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GMAT Prep: Tutoring Solution23 chapters | 224 lessons

Instructor:
*Kimberlee Davison*

Kim has a Ph.D. in Education and has taught math courses at four colleges, in addition to teaching math to K-12 students in a variety of settings.

In this lesson, you will learn about the y-intercept, a particular point (or several points) on a graph where the line or curve touches or crosses the y-axis.

A ** y-intercept** is the place where a line or curve crosses, or touches, the

Suppose you have two individuals, such as a married couple, and they share the household tasks between them. Let's call them Hope and Stealth. Hope and Stealth have decided to get a certain amount of household work completed each day. If Hope does more, Stealth does less. If Stealth does more, Hope does less.

To keep things simple, assume that there are 5 chores to be done. So, if Hope does 3, Stealth does 2. If Hope does 1, Stealth does 4. Or maybe Hope does 2.63 tasks and Stealth finishes up the other 2.37.

The point here is that there is a relationship between what Hope does and what Stealth does that can be defined precisely by an equation. If you know what one does, finding out what the other does just takes some calculation.

You might write it like this:

Stealth + Hope = 5

OR

x + y = 5

Stealth is the *x* and Hope is the *y*.

Or, you might even rearrange it into **slope-intercept** form (*y* on the left and everything else on the right) like this:

y = -x + 5

If we want to understand the relationship more clearly visually, we might use a graph:

Any point on the graph tells us how many chores Hope does if Stealth does some given amount.

Of course, it's possible that Hope may have to do all of the chores, because Stealth snuck off to watch the annual city Groundhog's Day parade. In this case, Hope does 5 chores and Stealth does 0.

If you look at the graph, you will see that the point where Stealth is 0 and Hope is 5 hits right at the central, vertical line - the *y*-axis. Since this point touches, or *intercepts*, the *y*-axis, it is called the *y*-intercept. The *y*-intercept is also the point at which the other variable, *x*, is zero.

It's possible for something you graph, such as a curve, to hit the *y*-axis more than one time. For example, in the graph below, the circle hits the *y*-axis twice. In this case there are two *y*-intercepts.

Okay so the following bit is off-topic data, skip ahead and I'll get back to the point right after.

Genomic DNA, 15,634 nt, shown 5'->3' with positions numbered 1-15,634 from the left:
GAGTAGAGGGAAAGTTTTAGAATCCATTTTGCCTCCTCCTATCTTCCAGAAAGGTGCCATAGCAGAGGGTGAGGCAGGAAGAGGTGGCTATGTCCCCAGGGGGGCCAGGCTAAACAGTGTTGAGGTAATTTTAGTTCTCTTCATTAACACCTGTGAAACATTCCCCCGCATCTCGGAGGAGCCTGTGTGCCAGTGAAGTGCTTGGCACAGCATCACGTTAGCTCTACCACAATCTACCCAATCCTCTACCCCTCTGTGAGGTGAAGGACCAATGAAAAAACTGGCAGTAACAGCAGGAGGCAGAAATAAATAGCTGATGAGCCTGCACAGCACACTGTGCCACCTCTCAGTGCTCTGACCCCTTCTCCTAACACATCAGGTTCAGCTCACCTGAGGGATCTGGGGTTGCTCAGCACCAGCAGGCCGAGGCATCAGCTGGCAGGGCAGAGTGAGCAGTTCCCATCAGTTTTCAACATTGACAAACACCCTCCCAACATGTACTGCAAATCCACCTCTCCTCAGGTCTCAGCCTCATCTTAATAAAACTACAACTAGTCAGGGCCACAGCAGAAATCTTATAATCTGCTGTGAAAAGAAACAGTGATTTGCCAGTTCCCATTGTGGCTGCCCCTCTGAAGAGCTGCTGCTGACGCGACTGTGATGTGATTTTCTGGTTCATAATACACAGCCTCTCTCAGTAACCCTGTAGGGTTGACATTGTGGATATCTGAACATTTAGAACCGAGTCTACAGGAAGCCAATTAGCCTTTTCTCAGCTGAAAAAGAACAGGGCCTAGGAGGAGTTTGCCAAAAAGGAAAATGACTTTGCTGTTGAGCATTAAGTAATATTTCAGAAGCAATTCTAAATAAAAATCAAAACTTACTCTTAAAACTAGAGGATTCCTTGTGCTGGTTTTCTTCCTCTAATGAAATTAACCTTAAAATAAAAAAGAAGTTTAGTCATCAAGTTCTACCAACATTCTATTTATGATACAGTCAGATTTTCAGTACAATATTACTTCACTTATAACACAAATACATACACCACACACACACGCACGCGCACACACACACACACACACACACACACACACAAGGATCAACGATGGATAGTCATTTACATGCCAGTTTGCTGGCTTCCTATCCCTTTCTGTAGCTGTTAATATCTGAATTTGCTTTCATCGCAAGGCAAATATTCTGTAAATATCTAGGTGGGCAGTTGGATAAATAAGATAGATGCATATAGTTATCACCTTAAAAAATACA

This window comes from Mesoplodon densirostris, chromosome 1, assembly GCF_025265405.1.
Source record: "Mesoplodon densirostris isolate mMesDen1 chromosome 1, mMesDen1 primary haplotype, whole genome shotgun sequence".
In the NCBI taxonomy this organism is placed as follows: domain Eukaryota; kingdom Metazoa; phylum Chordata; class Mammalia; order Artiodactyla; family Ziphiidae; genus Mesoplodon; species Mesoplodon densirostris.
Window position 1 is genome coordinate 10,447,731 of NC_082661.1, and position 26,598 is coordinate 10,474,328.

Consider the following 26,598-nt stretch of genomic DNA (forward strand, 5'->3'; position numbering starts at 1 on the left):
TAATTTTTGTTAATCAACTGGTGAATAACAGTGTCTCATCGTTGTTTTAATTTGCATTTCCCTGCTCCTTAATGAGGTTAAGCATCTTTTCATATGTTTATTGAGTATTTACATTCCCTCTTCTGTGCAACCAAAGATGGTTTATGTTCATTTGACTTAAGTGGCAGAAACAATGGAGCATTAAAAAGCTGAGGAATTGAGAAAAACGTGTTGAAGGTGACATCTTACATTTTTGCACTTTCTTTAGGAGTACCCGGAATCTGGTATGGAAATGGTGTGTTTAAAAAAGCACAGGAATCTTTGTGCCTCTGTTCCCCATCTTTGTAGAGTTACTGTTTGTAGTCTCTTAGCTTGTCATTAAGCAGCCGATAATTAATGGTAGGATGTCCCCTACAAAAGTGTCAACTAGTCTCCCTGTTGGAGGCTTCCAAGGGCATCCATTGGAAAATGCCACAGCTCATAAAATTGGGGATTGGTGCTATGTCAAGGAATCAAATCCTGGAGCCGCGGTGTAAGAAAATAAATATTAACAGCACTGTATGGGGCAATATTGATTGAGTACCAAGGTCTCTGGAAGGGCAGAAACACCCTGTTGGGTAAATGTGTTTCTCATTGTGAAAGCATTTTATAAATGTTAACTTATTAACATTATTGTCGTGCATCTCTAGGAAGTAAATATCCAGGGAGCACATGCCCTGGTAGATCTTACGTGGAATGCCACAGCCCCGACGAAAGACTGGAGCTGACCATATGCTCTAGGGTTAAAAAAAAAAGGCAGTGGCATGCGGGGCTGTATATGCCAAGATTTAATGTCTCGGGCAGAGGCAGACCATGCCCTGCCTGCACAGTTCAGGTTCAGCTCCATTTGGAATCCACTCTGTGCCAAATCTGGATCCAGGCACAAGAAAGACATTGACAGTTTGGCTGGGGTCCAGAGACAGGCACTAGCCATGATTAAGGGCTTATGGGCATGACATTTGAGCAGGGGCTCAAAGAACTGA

In the graph of the circle, there is a *y*-intercept at *y*= 3 and another *y*-intercept at *y* = -2.

Having more than one *y*-intercept is perfectly fine if it makes sense for the equation you graph. Some equations will have no *y*-intercepts, some will have one, and others will have several.

A *y*-intercept is the point at which a line or curve hits the *y*-axis, the place where *x* = 0. There can, in some cases, be several *y*-intercepts, or there can be none.

When you are finished, you should be able to:

- Explain what the y-intercept on a graph is
- Recall what slope-intercept form is
- Identify the y-intercept(s) on a graph

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15 in chapter 14 of the course:

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GMAT Prep: Tutoring Solution23 chapters | 224 lessons

- Graph Functions by Plotting Points 8:04
- Identify Where a Function is Linear, Increasing or Decreasing, Positive or Negative 5:49
- Linear Equations: Intercepts, Standard Form and Graphing 6:38
- How to Find and Apply The Slope of a Line 9:27
- How to Find and Apply the Intercepts of a Line 4:22
- Graphing Undefined Slope, Zero Slope and More 4:23
- Equation of a Line Using Point-Slope Formula 9:27
- How to Use The Distance Formula 5:27
- How to Use The Midpoint Formula 3:33
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- Parabolas in Standard, Intercept, and Vertex Form 6:15
- How to Graph Cubics, Quartics, Quintics and Beyond 11:14
- Compound Inequality: Definition & Concept
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